classification
Title: Lock.acquire() not interruptible on Windows
Type: enhancement Stage:
Components: Library (Lib), Windows Versions: Python 3.7
process
Status: open Resolution:
Dependencies: Superseder:
Assigned To: Nosy List: eryksun, josh.r, kristjan.jonsson, paul.moore, pitrou, steve.dower, tim.golden, tim.peters, vstinner, zach.ware
Priority: normal Keywords:

Created on 2017-04-03 14:43 by pitrou, last changed 2017-04-04 09:12 by vstinner.

Messages (4)
msg291072 - (view) Author: Antoine Pitrou (pitrou) * (Python committer) Date: 2017-04-03 14:43
On Windows, Lock.acquire() (and other synchronization primitives derived from it, such as queue.Queue) cannot be interrupted with Ctrl-C, which makes it difficult to interrupt a process waiting on such a primitive.

Judging by the code in Python/_thread_nt.h, it should be relatively easy to add such support for the "legacy" semaphore-based implementation (by using WaitForMultipleObjects instead of WaitForSingleObject), but it would be much hairier for the new condition variable-based implementation.

Of course, many other library calls are prone to this limitation (not being interruptible with Ctrl-C on Windows).

See https://github.com/dask/dask/pull/2144#issuecomment-290556996 for original report.
msg291089 - (view) Author: Eryk Sun (eryksun) * (Python triager) Date: 2017-04-03 18:19
From the linked issue:

> proc.send_signal(CTRL_C_EVENT) raises the KeyboardInterrupt
> in both the original and subprocess on Windows

GenerateConsoleCtrlEvent takes process group IDs, so it should have been used to implement os.killpg, not os.kill. If you call it on a process ID that's attached to the console that isn't also a group ID (i.e. the group leader), then it defaults to group 0, which includes every process that's attached to the console. 

Popen.send_signal should only send CTRL_C_EVENT or CTRL_BREAK_EVENT when the child process was created with CREATE_NEW_PROCESS_GROUP in its creationflags. Also, since kill() falls back on TerminateProcess, for added safety send_signal also needs to call poll() instead of using returncode because Windows reuses process IDs. Also, to avoid confusion, it should be noted that CTRL_C_EVENT will be ignored by a process in a new group unless said process manually enables Ctrl+C handling by calling SetConsoleCtrlHandler(NULL, FALSE). This setting will be inherited by child processes.

In the long run I think it would be better to clarify this by implementing os.killpg on Windows using GenerateConsoleCtrlEvent, with support for CTRL_C_EVENT, CTRL_BREAK_EVENT, SIGINT, and SIGBREAK. Deprecate using os.kill to send console control events. There is no Windows API to send a console control event to a particular process ID.
msg291094 - (view) Author: Eryk Sun (eryksun) * (Python triager) Date: 2017-04-03 22:11
Alternatively we could use the SleepEx and WaitFor*Ex functions with alertable waits (i.e. using APCs) instead of the SIGINT Event. This avoids having to replace all single-object waits with multiple-object waits, and would even allow calling SleepEx in pysleep. 

That said, issue 29871 proposes to switch to the condition variable and SRW lock implementation, so first it needs to be decided whether to continue to use kernel waits or switch to conditional variables. Or maybe refactor to use condition variables in performance-critical code and otherwise use kernel waits, if that makes sense.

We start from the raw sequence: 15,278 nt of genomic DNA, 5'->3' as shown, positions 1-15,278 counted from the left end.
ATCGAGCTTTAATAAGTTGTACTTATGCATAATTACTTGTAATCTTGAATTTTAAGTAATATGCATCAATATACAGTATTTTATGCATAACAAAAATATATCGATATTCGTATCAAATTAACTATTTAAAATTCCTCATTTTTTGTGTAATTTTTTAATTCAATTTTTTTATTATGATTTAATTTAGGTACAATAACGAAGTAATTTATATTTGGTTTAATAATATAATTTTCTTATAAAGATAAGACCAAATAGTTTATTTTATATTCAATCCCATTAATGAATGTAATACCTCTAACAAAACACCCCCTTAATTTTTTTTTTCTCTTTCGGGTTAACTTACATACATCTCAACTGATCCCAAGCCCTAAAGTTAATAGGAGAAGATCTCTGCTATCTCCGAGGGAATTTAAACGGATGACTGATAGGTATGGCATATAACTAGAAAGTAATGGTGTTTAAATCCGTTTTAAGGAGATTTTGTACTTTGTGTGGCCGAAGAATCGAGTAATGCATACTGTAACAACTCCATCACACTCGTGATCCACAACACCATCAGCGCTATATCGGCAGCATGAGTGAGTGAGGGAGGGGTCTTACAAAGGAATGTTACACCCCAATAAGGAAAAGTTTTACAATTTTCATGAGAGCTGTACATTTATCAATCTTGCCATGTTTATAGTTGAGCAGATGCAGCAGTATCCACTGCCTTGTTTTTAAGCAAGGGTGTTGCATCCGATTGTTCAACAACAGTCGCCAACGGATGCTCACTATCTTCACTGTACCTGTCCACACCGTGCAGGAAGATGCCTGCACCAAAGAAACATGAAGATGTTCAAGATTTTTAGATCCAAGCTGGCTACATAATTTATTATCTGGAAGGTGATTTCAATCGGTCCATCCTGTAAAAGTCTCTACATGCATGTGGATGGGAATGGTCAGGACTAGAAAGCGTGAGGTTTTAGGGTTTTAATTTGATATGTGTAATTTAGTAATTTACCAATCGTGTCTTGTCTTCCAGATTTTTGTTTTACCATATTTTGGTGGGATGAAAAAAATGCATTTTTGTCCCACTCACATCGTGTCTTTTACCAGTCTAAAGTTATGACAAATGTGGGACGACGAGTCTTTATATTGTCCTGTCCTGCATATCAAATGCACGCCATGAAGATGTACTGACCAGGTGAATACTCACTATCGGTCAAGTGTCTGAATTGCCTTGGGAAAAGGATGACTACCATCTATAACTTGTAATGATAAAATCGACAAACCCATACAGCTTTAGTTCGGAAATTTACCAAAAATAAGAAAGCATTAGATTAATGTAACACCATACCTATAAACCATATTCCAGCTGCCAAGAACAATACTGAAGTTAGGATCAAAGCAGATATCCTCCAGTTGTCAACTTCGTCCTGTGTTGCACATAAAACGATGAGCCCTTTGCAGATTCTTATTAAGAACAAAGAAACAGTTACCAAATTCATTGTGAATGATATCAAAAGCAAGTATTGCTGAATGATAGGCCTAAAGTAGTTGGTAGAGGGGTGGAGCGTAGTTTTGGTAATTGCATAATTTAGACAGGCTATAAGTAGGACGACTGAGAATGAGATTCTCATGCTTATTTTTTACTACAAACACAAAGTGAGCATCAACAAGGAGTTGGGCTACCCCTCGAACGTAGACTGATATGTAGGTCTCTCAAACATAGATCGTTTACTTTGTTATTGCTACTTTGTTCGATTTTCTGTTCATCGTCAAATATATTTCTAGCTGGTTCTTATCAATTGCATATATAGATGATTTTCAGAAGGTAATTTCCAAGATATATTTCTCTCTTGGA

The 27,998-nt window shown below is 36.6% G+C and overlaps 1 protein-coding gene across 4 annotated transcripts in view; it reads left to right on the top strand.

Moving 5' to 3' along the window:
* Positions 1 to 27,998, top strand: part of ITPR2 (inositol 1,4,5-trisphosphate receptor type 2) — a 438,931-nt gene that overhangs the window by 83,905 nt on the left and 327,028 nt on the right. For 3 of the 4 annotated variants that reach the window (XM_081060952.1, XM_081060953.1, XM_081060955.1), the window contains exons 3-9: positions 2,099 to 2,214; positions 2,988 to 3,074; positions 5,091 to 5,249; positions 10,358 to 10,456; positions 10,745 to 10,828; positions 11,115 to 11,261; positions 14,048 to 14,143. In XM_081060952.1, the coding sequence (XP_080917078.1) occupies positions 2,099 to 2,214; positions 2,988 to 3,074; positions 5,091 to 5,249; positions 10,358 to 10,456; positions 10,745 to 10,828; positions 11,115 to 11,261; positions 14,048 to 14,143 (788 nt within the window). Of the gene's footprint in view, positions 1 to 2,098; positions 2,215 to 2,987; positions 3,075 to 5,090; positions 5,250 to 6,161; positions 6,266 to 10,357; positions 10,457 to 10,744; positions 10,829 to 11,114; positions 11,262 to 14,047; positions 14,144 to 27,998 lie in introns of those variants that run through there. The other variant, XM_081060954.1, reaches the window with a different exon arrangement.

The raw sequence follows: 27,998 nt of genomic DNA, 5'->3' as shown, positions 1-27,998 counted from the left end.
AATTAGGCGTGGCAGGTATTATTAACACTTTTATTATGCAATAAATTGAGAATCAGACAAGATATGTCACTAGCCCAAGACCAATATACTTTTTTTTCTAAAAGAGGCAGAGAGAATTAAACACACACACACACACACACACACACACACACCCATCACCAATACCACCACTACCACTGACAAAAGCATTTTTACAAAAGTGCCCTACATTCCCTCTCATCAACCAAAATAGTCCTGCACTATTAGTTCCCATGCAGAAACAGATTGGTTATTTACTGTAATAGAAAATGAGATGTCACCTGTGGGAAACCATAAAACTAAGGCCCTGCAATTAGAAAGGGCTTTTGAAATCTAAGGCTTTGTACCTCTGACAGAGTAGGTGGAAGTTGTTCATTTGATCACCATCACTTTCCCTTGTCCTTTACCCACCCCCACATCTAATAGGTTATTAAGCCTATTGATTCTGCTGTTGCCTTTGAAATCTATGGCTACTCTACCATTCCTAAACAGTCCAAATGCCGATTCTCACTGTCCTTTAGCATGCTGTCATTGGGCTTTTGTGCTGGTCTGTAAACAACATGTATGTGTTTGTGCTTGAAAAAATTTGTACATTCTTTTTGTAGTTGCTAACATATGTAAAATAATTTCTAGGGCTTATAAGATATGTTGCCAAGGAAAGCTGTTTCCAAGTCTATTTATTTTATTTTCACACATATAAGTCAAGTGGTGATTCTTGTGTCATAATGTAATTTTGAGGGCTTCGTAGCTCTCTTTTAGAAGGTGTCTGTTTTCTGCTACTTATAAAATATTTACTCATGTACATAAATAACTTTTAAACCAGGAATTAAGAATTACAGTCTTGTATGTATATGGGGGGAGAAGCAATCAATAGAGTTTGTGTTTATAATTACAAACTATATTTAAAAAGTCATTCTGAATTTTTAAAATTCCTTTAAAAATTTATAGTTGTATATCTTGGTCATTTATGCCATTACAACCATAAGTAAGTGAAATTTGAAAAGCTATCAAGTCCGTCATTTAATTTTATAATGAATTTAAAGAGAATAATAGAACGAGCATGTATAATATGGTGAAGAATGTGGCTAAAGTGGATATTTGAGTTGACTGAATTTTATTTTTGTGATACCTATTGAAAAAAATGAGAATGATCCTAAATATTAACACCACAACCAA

An orthogonal improvement is to have the signal handler call CancelSynchronousIo. This would entail handling ERROR_OPERATION_ABORTED in _winapi Readfile, WriteFile, and WaitNamedPipe by calling PyErr_CheckSignals. Also in _Py_Read and _Py_Write, if errno is EINVAL and the last Windows error is ERROR_OPERATION_ABORTED, it could manually set errno to EINTR.

Winsock waits (e.g. select) will remain a problem in any case. Winsock uses alertable waits, so a queued user-mode APC will be executed while it's waiting. But then it just resumes its original wait instead of failing with WSAEINTR.
msg291113 - (view) Author: Antoine Pitrou (pitrou) * (Python committer) Date: 2017-04-04 08:27
I am not competent enough to pronounce on the technical detail of what you are proposing, but:

> Or maybe refactor to use condition variables in performance-critical code and otherwise use kernel waits, if that makes sense.

That can make sense IMHO.  Lock and RLock are Python-facing objects, so I'm not sure using high-performance userspace primitives is really important there (after all, people will primarily suffer the evaluation cost of pure Python code so, unless you do something silly such as acquire and release a Python lock in a loop, the acquisition cost doesn't really matter).  OTOH, the GIL may be more performance-critical (and needn't be interrupted), so can use userspace CV primitives.

That will however entail a complication of the internal locking API, since we basically need two separate PyThread lock APIs: an "interruptible lock" API and a "fast lock" API.
History
Date User Action Args
2017-04-04 09:12:10vstinnersetnosy: + vstinner
2017-04-04 08:27:28pitrousetnosy: + tim.peters
messages: + msg291113
2017-04-03 22:11:52eryksunsetmessages: + msg291094
2017-04-03 18:19:01eryksunsetnosy: + eryksun
messages: + msg291089
2017-04-03 17:03:54josh.rsetnosy: + josh.r
2017-04-03 14:43:38pitroucreate